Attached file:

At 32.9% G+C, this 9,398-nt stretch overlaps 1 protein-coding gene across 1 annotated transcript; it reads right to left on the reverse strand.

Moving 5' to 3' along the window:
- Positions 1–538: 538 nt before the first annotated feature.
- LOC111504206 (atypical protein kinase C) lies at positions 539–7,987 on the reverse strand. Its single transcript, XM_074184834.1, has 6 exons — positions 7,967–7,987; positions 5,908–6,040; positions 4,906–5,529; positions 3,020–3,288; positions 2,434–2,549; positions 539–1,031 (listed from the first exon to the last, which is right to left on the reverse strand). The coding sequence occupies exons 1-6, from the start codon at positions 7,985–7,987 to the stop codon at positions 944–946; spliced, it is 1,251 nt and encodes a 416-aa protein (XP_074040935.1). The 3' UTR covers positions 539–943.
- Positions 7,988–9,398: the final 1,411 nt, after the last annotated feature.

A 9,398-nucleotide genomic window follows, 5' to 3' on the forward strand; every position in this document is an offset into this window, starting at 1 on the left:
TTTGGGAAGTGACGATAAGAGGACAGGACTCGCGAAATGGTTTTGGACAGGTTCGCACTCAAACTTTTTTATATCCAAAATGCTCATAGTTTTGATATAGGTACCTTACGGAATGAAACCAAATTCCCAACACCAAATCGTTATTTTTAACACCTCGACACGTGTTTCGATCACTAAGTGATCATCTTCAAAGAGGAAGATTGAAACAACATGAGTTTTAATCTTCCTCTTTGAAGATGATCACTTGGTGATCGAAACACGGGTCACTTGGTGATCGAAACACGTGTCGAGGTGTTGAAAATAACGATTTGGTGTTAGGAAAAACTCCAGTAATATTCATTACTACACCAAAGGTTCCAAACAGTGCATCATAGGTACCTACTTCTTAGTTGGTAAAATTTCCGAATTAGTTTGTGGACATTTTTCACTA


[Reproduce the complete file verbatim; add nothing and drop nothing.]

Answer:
At 32.9% G+C, this 9,398-nt stretch overlaps 1 protein-coding gene across 1 annotated transcript; it reads right to left on the reverse strand.

Moving 5' to 3' along the window:
- Positions 1–538: 538 nt before the first annotated feature.
- LOC111504206 (atypical protein kinase C) lies at positions 539–7,987 on the reverse strand. Its single transcript, XM_074184834.1, has 6 exons — positions 7,967–7,987; positions 5,908–6,040; positions 4,906–5,529; positions 3,020–3,288; positions 2,434–2,549; positions 539–1,031 (listed from the first exon to the last, which is right to left on the reverse strand). The coding sequence occupies exons 1-6, from the start codon at positions 7,985–7,987 to the stop codon at positions 944–946; spliced, it is 1,251 nt and encodes a 416-aa protein (XP_074040935.1). The 3' UTR covers positions 539–943.
- Positions 7,988–9,398: the final 1,411 nt, after the last annotated feature.

A 9,398-nucleotide genomic window follows, 5' to 3' on the forward strand; every position in this document is an offset into this window, starting at 1 on the left:
TTTGGGAAGTGACGATAAGAGGACAGGACTCGCGAAATGGTTTTGGACAGGTTCGCACTCAAACTTTTTTATATCCAAAATGCTCATAGTTTTGATATAGGTACCTTACGGAATGAAACCAAATTCCCAACACCAAATCGTTATTTTTAACACCTCGACACGTGTTTCGATCACTAAGTGATCATCTTCAAAGAGGAAGATTGAAACAACATGAGTTTTAATCTTCCTCTTTGAAGATGATCACTTGGTGATCGAAACACGGGTCACTTGGTGATCGAAACACGTGTCGAGGTGTTGAAAATAACGATTTGGTGTTAGGAAAAACTCCAGTAATATTCATTACTACACCAAAGGTTCCAAACAGTGCATCATAGGTACCTACTTCTTAGTTGGTAAAATTTCCGAATTAGTTTGTGGACATTTTTCACTA